THERE ARE two plausible explanations for the apparently lopsided race for the U.S. Senate seat in Maryland, in which the incumbent, Benjamin L. Cardin, seems to be gliding to reelection.

One is that Mr. Cardin, a Democrat elected in 2006, is a solid, substantive and serious lawmaker whose proven ability to cross partisan battle lines places him among the dwindling ranks of grown-ups in Congress. The other is the catatonic state of Maryland’s Republican Party, which, having once produced electable moderates like former governor Robert L. Ehrlich Jr. and former representative Connie Morella, has sunk into irrelevance.

Mr. Cardin — stolid, wonky, slightly rumpled — is no one’s idea of a political buzz machine. But he has been instrumental in Congress (including his 20 years in the House) in crafting legislation to promote job training, small business, health care and the Chesapeake Bay’s cleanup. Although his liberal voting record is firmly in the Democratic camp, he has seized opportunities at bipartisanship — most notably on retirement savings issues with Sen. Rob Portman (R-Ohio).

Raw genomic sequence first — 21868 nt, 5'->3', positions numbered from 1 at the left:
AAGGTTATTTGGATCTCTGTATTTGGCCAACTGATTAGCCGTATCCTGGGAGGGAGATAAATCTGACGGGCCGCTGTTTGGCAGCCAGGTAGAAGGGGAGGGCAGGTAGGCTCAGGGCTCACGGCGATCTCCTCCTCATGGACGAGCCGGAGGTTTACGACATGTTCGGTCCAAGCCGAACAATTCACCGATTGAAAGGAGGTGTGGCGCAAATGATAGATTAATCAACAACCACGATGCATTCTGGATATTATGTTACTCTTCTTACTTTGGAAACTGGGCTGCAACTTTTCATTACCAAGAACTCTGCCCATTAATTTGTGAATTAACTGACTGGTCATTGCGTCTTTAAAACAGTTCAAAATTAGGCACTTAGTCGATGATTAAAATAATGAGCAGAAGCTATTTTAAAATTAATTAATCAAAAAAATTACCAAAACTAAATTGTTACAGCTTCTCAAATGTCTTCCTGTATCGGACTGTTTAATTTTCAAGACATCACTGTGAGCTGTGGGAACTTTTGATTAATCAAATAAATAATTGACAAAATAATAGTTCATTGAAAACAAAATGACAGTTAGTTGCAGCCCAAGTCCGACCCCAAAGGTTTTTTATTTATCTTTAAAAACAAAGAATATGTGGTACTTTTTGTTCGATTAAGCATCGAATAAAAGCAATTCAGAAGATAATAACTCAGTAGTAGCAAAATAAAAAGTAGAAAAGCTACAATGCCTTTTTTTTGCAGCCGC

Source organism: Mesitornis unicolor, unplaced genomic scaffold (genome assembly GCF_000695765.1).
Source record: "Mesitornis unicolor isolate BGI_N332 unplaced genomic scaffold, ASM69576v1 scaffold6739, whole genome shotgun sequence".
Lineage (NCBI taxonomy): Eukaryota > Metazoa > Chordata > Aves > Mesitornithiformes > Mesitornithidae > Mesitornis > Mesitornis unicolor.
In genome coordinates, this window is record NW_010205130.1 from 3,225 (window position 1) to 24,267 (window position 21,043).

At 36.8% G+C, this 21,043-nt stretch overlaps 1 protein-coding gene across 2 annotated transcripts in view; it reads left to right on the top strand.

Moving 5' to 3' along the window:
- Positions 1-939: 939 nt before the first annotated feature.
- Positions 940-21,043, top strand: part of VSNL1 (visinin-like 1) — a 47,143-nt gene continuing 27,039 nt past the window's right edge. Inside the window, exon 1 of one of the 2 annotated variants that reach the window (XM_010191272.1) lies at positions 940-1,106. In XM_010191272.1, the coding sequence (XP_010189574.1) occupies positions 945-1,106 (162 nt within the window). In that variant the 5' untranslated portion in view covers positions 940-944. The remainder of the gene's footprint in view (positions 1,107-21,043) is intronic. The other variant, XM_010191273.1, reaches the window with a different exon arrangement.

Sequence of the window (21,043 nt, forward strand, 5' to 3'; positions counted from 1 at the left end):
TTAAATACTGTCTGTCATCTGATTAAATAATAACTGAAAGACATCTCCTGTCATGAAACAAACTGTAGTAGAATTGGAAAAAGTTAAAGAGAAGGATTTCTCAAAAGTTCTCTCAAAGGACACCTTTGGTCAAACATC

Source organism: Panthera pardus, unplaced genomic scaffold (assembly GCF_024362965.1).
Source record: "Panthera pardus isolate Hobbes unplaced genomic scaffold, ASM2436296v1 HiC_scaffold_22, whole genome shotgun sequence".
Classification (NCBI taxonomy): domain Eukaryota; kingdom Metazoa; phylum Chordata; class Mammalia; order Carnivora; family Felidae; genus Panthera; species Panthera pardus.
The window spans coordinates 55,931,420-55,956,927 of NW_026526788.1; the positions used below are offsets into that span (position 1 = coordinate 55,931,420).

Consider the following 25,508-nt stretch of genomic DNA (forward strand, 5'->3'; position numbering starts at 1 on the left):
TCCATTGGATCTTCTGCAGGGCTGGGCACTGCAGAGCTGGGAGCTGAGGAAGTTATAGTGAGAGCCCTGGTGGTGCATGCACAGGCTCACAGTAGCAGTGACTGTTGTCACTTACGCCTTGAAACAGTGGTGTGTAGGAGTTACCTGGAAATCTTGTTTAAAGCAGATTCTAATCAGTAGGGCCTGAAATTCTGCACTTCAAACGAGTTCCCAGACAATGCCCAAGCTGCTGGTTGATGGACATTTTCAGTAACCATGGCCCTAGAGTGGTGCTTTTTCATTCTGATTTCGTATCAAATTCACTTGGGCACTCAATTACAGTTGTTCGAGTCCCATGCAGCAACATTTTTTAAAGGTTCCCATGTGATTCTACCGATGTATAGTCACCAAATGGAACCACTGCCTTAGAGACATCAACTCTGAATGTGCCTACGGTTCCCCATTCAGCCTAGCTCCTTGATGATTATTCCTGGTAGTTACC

Mr. Cardin, co-chairman of the U.S. Helsinki Commission, which promotes democracy in former Soviet bloc countries, was also the key advocate in the Senate for legislation that would punish Russian officials involved in the death of Sergei Magnitsky, a lawyer who died in prison after exposing government corruption. Mr. Cardin pushed the bill through the Senate despite opposition from the Obama administration.

Mr. Cardin faces two main opponents. The Republican, Daniel Bongino, is a former Secret Service agent whose strident attacks on government and pledge never to raise taxes earned him the endorsement of Sarah Palin.

Mr. Bongino’s insistence that more tax cuts will not add to the deficit is theology masquerading as policy. His shrill attacks on Democrats and vows never to compromise on fiscal matters suggest he sees public office as a forum for ideological combat, not a means to get things done.

A third candidate, S. Rob Sobhani, has run twice in Republican primaries for the Senate but has mounted an independent candidacy this year. An affable businessman, he has advanced a set of half-baked policies: For example, he confidently predicts he will be able to attract billions of dollars to Maryland in investments from sovereign wealth funds. Given his candidacy’s lack of seriousness, it’s hard to understand why he is spending millions of dollars of his own funds on it.